Judge: Warner says he knows nothing about accounts

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PORT-OF-SPAIN, Trinidad (AP) -- A high court judge said Tuesday that former FIFA vice president Jack Warner claims he knows nothing about any outstanding bonuses from the national team's 2006 World Cup run.

Justice Devindra Rampersad said Tuesday that Warner, the former special adviser to the Trinidad and Tobago Football Federation, submitted a letter denying any knowledge of the whereabouts of the accounts from the World Cup tournament. Warner's letter was not released by the judge.

Warner led Caribbean soccer for more than two decades until resigning all his duties last June to avoid a FIFA investigation into alleged election bribery. He remains a powerful government lawmaker in Trinidad.

Brent Sancho, a former star defender who is leader of the players' group, said the content of Warner's letter contradicts what Oliver Camps, the former president of the Trinidad and Tobago Football Federation, claimed last year.

"He told the court that Mr. Warner was the only person who held the accounts of the 2006 world cup and the TTFF never had them," Sancho told The Associated Press.

Earlier this month, Sancho and other World Cup veterans from Trinidad and Tobago's national team seized office equipment from the country's governing body due to a long-standing payment dispute.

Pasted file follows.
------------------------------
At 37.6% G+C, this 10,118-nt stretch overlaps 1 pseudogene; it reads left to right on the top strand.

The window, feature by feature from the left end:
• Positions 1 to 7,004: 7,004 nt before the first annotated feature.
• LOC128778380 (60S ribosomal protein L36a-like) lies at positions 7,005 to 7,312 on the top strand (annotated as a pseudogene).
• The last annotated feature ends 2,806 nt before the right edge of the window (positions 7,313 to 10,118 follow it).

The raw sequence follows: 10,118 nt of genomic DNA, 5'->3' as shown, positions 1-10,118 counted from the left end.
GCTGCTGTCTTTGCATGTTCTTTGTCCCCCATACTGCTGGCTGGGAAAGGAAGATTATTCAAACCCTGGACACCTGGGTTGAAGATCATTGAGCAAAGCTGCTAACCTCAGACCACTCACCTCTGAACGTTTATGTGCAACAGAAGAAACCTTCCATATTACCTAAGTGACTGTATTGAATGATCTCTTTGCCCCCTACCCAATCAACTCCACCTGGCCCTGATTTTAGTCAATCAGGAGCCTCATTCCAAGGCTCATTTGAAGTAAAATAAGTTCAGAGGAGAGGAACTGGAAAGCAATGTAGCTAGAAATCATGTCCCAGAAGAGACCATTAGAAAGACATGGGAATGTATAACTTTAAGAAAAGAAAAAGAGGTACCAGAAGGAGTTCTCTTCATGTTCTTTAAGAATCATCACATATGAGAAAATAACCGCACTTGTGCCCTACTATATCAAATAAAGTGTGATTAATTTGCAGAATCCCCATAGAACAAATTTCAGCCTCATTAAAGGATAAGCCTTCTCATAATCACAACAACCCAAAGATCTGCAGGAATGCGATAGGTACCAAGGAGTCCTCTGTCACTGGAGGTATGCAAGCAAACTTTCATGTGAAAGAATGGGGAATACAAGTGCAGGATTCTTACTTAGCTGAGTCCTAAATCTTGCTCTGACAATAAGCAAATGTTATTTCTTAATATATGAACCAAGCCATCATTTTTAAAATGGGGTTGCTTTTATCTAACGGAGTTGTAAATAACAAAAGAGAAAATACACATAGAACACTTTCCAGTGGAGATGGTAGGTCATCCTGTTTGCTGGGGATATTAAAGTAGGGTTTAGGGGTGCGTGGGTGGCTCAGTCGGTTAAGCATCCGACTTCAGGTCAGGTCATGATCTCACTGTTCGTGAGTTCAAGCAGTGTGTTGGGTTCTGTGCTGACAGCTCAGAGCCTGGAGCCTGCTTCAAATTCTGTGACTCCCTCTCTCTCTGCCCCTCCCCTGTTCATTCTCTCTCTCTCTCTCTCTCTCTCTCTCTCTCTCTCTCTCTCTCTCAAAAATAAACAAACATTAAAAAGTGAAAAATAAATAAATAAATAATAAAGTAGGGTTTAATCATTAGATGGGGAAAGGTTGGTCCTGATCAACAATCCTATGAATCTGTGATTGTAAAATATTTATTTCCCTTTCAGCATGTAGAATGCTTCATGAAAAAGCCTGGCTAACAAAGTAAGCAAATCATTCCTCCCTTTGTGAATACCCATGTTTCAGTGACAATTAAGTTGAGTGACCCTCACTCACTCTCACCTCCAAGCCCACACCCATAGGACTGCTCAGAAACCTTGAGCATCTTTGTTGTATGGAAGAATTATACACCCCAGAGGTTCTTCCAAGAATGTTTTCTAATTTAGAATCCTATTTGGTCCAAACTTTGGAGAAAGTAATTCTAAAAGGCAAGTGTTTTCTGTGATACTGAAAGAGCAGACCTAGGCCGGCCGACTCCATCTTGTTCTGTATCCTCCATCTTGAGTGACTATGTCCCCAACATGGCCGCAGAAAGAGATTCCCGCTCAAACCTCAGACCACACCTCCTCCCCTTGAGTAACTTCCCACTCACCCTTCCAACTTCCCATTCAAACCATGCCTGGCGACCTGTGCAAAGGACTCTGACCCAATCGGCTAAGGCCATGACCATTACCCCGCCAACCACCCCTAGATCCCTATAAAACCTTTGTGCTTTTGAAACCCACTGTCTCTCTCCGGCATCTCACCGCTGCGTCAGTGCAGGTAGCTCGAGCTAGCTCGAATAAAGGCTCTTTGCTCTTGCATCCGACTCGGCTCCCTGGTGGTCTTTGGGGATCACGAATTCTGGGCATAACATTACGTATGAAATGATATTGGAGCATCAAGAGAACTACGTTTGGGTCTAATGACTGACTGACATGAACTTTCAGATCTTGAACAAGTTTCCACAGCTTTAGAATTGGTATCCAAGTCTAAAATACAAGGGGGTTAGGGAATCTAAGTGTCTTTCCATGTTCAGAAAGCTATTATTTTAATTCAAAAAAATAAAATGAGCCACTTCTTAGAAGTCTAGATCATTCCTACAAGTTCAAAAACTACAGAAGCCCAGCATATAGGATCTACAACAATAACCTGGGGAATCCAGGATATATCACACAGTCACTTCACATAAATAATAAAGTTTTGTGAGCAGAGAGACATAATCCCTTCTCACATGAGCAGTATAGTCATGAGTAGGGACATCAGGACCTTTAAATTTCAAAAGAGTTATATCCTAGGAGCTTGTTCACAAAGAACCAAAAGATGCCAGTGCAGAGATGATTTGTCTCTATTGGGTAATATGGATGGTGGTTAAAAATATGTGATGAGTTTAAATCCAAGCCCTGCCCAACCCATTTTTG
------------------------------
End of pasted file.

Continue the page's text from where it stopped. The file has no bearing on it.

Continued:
Thirteen Soca Warriors who represented the Caribbean country in 2006 World Cup say they are owed millions in bonuses.

Public disputes began in 2006 when then-captain Dwight Yorke and 12 teammates announced they would quit the team unless the Trinidad federation rewarded the players with 50 percent of profits generated during the World Cup in Germany. The athletes later withdrew their threat, saying their lawyers would fight the case in court.

Trinidad, which became the smallest country in size and population to qualify for the World Cup, was eliminated in the first round.

Last week, Warner acknowledged he had promised the players a 30 percent bonus on the basis of the earnings of the team in the tournament. The players say Warner met an initial payment ordered by the court last year. However, a second award of the court still has not been paid.

Rampersad adjourned the hearing to give the federation more time to make a final decision on what it will do to make the overdue payment.